Zinke calls ‘b.s.’ on comparisons to Price’s jet setting - TPM: “Interior Secretary Ryan Zinke on Friday dismissed scrutiny of his use of private and government planes for trips within the U.S. and abroad as ‘a little BS.’ Politico reported Thursday evening that Zinke used a private or military plane for travel in at least four instances. … ‘Before we get started, I’d just like to address, in the words of General Schwarzkopf, a little BS on travel,’ he told the audience. Zinke defended his use of private and government planes, arguing that they were the only options that would allow him to meet his schedule. ‘Using tax dollars wisely and ethically is a greatest responsibility and it is at the heart of a good government,’ he said. ‘And there are times, however, when we have to utilize charter services because we often travel in areas and under circumstances that we don’t have other flight options.’”

Price not the first to fly into trouble - Fox News: “From Jan. 20 to Sept. 19, the Trump administration authorized 77 military flights, while the Obama administration allowed 94 flights during the same time period, according to the stats. Leon Panetta, who served as both CIA director and defense secretary during the Obama years, frequently used a government airplane to commute back and forth from Washington to California nearly every weekend at taxpayer expense. The Washington Times reported then that each flight cost about $32,000 but Panetta only had to pay $630 per trip, because that was the cost of an equivalent round-trip commercial flight. It noted that the government required defense secretaries to use a military plane for travel, and Panetta had the approval of Obama to fly home every weekend.”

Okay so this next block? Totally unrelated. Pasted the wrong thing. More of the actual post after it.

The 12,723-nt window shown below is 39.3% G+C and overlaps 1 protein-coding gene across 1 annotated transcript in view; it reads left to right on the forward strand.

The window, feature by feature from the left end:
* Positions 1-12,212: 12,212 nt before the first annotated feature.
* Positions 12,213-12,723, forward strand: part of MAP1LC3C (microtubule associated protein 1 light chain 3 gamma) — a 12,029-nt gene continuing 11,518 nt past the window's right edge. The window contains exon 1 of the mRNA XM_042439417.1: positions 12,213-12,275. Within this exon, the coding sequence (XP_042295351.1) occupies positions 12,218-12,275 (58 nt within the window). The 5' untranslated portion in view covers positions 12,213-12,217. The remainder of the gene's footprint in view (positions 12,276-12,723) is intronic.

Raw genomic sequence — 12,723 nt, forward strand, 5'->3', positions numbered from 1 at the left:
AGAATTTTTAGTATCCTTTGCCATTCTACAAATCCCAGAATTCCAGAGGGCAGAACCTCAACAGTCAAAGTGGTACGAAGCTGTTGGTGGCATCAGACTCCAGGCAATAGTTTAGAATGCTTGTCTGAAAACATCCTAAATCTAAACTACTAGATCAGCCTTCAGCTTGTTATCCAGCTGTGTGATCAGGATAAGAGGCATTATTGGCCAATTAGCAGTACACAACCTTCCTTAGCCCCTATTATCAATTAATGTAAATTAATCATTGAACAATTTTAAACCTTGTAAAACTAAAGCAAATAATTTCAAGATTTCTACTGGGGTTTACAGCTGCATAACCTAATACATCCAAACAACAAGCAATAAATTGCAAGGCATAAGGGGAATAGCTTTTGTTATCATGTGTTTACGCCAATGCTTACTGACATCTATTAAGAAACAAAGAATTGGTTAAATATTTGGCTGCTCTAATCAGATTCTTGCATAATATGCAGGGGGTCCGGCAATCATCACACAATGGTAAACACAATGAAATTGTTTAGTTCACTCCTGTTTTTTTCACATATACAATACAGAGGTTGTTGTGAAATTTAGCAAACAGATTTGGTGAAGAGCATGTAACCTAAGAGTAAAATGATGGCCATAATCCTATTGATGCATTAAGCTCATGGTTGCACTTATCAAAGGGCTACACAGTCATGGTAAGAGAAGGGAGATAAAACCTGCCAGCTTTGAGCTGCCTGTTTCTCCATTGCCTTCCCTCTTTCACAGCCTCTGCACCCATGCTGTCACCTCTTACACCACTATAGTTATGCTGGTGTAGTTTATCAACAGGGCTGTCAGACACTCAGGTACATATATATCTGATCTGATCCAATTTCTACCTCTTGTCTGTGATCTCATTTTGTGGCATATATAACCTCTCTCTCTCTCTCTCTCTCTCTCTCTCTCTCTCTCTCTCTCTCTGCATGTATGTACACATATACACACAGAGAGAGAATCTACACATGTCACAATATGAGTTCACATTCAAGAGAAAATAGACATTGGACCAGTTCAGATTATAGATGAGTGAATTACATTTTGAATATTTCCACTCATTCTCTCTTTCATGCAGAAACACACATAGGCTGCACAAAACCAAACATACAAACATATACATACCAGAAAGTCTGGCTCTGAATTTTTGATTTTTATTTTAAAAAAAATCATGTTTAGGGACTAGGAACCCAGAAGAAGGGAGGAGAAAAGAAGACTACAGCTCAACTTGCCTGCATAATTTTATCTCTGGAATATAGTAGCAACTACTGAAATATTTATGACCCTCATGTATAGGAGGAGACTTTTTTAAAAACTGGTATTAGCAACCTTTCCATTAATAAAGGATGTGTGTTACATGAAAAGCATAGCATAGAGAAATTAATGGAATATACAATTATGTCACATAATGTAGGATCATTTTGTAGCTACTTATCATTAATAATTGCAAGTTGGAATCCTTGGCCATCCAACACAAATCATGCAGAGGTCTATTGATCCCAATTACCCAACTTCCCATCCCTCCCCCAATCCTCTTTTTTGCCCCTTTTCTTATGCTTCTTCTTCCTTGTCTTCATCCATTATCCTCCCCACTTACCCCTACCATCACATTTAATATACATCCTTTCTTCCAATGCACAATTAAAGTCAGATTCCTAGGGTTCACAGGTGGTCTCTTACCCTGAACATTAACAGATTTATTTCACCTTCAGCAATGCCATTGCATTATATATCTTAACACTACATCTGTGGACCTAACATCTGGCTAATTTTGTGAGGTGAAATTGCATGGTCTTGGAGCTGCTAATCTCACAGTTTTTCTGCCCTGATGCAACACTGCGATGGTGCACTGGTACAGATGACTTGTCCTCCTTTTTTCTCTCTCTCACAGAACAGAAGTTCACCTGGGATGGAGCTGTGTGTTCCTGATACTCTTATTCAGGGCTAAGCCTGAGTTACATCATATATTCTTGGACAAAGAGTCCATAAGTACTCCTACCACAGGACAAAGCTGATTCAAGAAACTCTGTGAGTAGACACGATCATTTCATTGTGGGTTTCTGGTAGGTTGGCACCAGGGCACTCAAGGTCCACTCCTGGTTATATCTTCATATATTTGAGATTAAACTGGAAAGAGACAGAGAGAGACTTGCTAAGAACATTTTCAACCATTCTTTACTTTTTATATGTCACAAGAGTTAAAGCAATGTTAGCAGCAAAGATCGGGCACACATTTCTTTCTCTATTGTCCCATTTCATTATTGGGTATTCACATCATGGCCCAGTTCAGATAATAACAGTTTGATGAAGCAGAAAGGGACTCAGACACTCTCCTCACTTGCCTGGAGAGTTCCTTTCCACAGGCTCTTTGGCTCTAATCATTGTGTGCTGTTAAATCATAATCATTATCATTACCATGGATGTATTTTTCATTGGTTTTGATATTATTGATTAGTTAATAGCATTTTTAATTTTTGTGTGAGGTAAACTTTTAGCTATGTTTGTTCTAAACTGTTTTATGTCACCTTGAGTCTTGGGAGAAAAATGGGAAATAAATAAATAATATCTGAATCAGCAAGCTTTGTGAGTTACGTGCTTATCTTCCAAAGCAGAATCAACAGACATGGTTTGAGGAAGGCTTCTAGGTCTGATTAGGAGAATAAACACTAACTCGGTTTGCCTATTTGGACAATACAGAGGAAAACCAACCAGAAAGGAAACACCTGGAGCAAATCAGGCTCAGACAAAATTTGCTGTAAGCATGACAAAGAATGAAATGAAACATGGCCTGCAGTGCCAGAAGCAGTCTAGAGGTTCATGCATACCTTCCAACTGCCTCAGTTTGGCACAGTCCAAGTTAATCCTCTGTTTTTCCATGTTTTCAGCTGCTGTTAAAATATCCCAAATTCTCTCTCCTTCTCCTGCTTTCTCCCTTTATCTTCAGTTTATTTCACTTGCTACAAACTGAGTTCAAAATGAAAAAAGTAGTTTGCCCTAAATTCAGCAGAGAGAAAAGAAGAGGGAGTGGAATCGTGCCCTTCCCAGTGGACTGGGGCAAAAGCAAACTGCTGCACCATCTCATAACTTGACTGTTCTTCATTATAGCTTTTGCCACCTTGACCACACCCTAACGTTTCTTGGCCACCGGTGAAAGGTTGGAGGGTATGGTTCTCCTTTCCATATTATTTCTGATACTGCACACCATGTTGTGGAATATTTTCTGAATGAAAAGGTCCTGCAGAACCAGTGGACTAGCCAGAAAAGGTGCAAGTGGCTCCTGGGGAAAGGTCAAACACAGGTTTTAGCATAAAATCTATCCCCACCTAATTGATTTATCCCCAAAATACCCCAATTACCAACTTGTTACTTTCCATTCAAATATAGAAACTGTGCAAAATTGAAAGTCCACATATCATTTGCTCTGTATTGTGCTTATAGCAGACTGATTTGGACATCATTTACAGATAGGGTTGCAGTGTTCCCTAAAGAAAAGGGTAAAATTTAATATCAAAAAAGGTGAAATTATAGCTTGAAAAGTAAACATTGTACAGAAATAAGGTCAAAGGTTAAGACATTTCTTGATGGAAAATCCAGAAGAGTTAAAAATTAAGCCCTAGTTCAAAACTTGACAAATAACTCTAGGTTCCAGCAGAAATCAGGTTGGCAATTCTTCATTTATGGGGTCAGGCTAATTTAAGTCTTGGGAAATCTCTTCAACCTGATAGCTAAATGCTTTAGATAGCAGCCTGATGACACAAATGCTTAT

Politico: “Twitter’s presentation Thursday to Senate staffers about possible Russian election interference brought a caustic reaction from top Intelligence Committee Democrat Mark Warner, who called it ‘deeply disappointing’ and ‘inadequate on every level.’ The Virginia senator said he was especially disappointed that much of Twitter’s findings were based on user accounts that Facebook had already flagged as problematic and shared with congressional staff. That showed ‘an enormous lack of understanding’ from Twitter on how serious the Russia issue is and the ‘threat it poses to democratic institutions,’ Warner said. Warner's comments came after Twitter gave a pair of closed-door briefings Thursday to House and Senate intelligence committee staff, who are looking for ways Russia may have used social media to try to influence the outcome of last year's U.S. presidential election. Facebook has also shared information with congressional investigators. The reception to Twitter's presentation underscores what's at stake for it and other tech companies as the Russia investigation intensifies.”